Massive black hole binary systems and the NANOGrav 12.5 yr results
H Middleton, A Sesana, S Chen, A Vecchio, W Del Pozzo, PA Rosado
MONTHLY NOTICES OF THE ROYAL ASTRONOMICAL SOCIETY | OXFORD UNIV PRESS | Published : 2021
The North American Nanohertz Observatory for Gravitational Waves (NANOGrav) recently reported evidence for the presence of a common stochastic signal across their array of pulsars. The origin of this signal is still unclear. One possibility is that it is due to a stochastic gravitational-wave background (SGWB) in the ∼1-10 nHz frequency region. Taking the NANOGrav observational result at face value, we show that this signal would be fully consistent with an SGWB produced by an unresolved population of in-spiralling massive black hole binaries (MBHBs) predicted by current theoretical models. Considering an astrophysically agnostic model, the MBHB merger rate is loosely constrained. Including ..View full abstract
Awarded by Australian Research Council Centre of Excellence for Gravitational Wave Discovery (OzGrav)
Awarded by European Research Council (ERC) under the European Union's Horizon 2020 research and innovation program ERC-2018-COG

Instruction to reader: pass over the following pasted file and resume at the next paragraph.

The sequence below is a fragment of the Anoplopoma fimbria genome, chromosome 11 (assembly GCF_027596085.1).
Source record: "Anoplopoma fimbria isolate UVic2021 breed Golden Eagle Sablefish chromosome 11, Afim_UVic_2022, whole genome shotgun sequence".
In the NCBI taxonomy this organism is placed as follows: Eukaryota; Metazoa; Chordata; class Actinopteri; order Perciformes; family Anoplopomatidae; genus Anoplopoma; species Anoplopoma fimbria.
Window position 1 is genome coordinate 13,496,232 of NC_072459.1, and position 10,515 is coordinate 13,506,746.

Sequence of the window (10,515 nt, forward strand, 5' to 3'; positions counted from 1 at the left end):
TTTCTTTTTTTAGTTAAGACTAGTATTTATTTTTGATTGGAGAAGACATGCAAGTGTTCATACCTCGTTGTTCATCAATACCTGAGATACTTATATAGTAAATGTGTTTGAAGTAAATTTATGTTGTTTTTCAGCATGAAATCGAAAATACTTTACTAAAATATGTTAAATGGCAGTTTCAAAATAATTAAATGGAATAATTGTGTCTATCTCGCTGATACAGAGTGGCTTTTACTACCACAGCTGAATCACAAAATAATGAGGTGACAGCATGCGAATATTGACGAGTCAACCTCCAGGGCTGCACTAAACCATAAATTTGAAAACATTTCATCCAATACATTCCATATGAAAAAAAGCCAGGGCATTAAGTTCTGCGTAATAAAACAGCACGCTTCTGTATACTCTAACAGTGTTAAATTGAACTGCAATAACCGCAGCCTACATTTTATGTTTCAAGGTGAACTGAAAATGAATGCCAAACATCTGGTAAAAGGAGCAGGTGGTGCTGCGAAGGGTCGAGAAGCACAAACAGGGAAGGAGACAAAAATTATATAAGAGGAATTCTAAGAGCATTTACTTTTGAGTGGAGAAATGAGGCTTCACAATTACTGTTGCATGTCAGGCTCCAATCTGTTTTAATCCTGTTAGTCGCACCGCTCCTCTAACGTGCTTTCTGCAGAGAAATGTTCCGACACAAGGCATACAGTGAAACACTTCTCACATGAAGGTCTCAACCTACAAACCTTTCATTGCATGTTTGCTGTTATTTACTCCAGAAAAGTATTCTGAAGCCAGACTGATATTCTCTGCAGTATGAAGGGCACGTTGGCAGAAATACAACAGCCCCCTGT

Parts of work were performed on the OzSTAR national facility at Swinburne University of Technology. The OzSTAR program receives funding in part from the Astronomy National Collaborative Research Infrastructure Strategy (NSCRIS) allocation provided by the Australian Government. HM is supported by the Australian Research Council Centre of Excellence for Gravitational Wave Discovery (OzGrav) (project no. CE170100004). AS is supported by the European Research Council (ERC) under the European Union's Horizon 2020 research and innovation program ERC-2018-COG under grant agreement no. 818691 (B Massive). SC acknowledges support from the CNRS, CEA, CNES in France. AV acknowledges support from the Royal Society and the Wolfson Foundation. The authors acknowledge support from the European Pulsar Timing Array (EPTA), the North American Nanohertz Observatory for Gravitational Waves (NANOGrav), the Parkes Pulsar Timng Array (PPTA), and the International Pulsar Timing Array (IPTA).